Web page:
The question is this: “Should divorced and remarried Catholics and publicly active homosexuals be admitted to communion?”
The discipline of the church says, “No.”
There are several reasons for this. First of all, St Paul warns in 1 Corinthians 11 that a person should not “eat and drink unworthily”. The church has defined this specifically saying that if a person knows or believes themselves to be in a state of mortal sin they should not receive the body and blood of Christ lest, as St Paul goes on to warn, “they eat and drink damnation unto themselves.” St Paul says they are “sinning against the body and blood of the Lord.” (v.27)
The problem is, it is often difficult to know if one is in a state of mortal sin. That’s why the good catechist says, “If you are in any doubt about it. Don’t receive the body and blood of the Lord. Go to confession first.”
While it is often difficult to know if a person is in mortal sin, there are some circumstances where the sin is formal and public. In other words, the person has sinned openly and publicly and if they receive communion unworthily they not only sin agains the body and blood of the Lord, but they also sin against the church by causing scandal to others.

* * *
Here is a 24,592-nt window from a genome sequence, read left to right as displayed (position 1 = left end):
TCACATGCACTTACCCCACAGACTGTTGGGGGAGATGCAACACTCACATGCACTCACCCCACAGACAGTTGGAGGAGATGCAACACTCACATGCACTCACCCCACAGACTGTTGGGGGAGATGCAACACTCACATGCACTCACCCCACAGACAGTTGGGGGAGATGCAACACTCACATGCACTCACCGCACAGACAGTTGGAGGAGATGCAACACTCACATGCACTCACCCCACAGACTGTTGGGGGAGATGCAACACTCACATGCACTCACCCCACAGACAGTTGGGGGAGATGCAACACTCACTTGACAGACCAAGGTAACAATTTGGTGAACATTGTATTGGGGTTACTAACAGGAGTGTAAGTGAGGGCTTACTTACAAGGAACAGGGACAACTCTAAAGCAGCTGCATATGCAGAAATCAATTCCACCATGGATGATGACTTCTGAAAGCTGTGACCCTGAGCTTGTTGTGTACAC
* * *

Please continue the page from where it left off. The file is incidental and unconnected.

There are very few situations where this is the case, but I can think of two which are now up for discussion. The first is the case where a person is divorced and remarried. No matter what the circumstances and intentions there is an objective, formal and public act of mortal sin. It’s as objective as divorce papers, a new marriage license and publicly living together as man and wife. While we can admit that circumstances and intentions might mitigate the person’s culpability, the objective, public mortal sin is right there staring everyone in the face. There is no getting around it.
The second case is that of a homosexual person who publicly enters into a “marriage” with another person of the same sex. Like the divorced and remarried person the mortal sin is objective, formal and public. There is no getting around it. It’s there as big as day.
My question therefore to people in this situation is, “Why would you want to receive communion anyway?” Continue Reading
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